Robert Rollock on the Ground of Justification

It may be demanded, Had it not been sufficient for our good, and to the end he might redeem us, if he had only lived well and holily, and not also so to have suffered death for us? I answer, it had not sufficed. For all his most holy and righteous works had not satisfied the justice and wrath of God for our sins, nor merited the mercy of God, reconciliation, righteousness, and life eternal for us. The reason is, for that the justice of God did require for our breach of God’s covenant, that we should be punished with death eternal, according to the condition denounced and annexed to the promise of that covenant. Therefore, no good works of our own, or of any mediator for us, after the breach of that covenant of works, could have satisfied the justice of God, which of necessity after a sort required the punishment and death of the offender, or certainly of some mediator in his stead. If, then, all the good and holy works of the Mediator could not satisfy that wrath and justice of God for sin, it is clear they could not merit any new grace or mercy of God for us.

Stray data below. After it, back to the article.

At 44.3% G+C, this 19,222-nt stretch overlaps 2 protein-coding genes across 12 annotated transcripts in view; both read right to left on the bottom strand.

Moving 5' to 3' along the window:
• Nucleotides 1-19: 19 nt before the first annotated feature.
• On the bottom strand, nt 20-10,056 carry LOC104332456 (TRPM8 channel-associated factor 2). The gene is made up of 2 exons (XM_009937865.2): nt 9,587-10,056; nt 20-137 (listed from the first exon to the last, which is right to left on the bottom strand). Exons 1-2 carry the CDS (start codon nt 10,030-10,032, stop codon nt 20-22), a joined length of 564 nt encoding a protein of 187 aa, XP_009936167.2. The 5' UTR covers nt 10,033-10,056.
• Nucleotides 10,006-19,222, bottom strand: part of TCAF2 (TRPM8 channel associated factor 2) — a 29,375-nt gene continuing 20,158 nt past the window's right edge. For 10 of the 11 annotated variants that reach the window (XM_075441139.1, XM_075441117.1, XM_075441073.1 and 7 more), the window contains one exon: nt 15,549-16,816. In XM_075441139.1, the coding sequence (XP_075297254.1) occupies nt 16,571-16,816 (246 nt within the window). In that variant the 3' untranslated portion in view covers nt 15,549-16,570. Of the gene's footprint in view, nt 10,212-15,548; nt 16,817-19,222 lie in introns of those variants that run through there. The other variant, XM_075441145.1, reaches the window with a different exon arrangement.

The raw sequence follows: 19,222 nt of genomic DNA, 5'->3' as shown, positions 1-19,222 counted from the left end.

But you will say, that the good and holy works of Christ our Mediator have wrought some part at least of that satisfaction, whereby God’s justice was appeased for us, and some part of that merit whereby God’s favour was purchased for us? I answer, these works did serve properly for no part of satisfaction or merit for us: for that, to speak properly, the death of Christ and his passion only did satisfy God’s justice, and merited his mercy for us.